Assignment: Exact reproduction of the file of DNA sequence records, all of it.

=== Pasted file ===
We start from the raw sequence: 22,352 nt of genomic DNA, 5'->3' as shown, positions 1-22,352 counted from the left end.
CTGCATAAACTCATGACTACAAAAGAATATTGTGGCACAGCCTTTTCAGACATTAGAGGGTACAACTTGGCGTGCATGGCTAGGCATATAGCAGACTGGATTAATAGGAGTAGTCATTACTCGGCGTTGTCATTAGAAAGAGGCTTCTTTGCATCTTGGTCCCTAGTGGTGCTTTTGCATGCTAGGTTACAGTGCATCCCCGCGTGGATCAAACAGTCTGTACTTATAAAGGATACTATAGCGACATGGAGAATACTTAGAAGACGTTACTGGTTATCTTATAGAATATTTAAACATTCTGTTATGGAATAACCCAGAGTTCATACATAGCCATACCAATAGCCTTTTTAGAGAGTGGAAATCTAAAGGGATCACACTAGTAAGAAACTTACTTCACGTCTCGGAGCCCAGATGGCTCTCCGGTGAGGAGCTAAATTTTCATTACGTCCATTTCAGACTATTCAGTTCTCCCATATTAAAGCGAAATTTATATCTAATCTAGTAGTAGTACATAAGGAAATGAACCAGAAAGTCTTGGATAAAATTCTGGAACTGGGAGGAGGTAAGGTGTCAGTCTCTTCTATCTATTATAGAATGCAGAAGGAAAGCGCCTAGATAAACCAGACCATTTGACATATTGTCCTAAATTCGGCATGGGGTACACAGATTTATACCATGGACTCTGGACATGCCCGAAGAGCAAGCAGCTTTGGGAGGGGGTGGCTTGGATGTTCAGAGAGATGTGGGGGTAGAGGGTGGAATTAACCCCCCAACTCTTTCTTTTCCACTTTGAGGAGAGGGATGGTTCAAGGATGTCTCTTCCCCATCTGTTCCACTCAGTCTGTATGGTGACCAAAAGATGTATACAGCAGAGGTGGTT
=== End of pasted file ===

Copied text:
We start from the raw sequence: 22,352 nt of genomic DNA, 5'->3' as shown, positions 1-22,352 counted from the left end.
CTGCATAAACTCATGACTACAAAAGAATATTGTGGCACAGCCTTTTCAGACATTAGAGGGTACAACTTGGCGTGCATGGCTAGGCATATAGCAGACTGGATTAATAGGAGTAGTCATTACTCGGCGTTGTCATTAGAAAGAGGCTTCTTTGCATCTTGGTCCCTAGTGGTGCTTTTGCATGCTAGGTTACAGTGCATCCCCGCGTGGATCAAACAGTCTGTACTTATAAAGGATACTATAGCGACATGGAGAATACTTAGAAGACGTTACTGGTTATCTTATAGAATATTTAAACATTCTGTTATGGAATAACCCAGAGTTCATACATAGCCATACCAATAGCCTTTTTAGAGAGTGGAAATCTAAAGGGATCACACTAGTAAGAAACTTACTTCACGTCTCGGAGCCCAGATGGCTCTCCGGTGAGGAGCTAAATTTTCATTACGTCCATTTCAGACTATTCAGTTCTCCCATATTAAAGCGAAATTTATATCTAATCTAGTAGTAGTACATAAGGAAATGAACCAGAAAGTCTTGGATAAAATTCTGGAACTGGGAGGAGGTAAGGTGTCAGTCTCTTCTATCTATTATAGAATGCAGAAGGAAAGCGCCTAGATAAACCAGACCATTTGACATATTGTCCTAAATTCGGCATGGGGTACACAGATTTATACCATGGACTCTGGACATGCCCGAAGAGCAAGCAGCTTTGGGAGGGGGTGGCTTGGATGTTCAGAGAGATGTGGGGGTAGAGGGTGGAATTAACCCCCCAACTCTTTCTTTTCCACTTTGAGGAGAGGGATGGTTCAAGGATGTCTCTTCCCCATCTGTTCCACTCAGTCTGTATGGTGACCAAAAGATGTATACAGCAGAGGTGGTT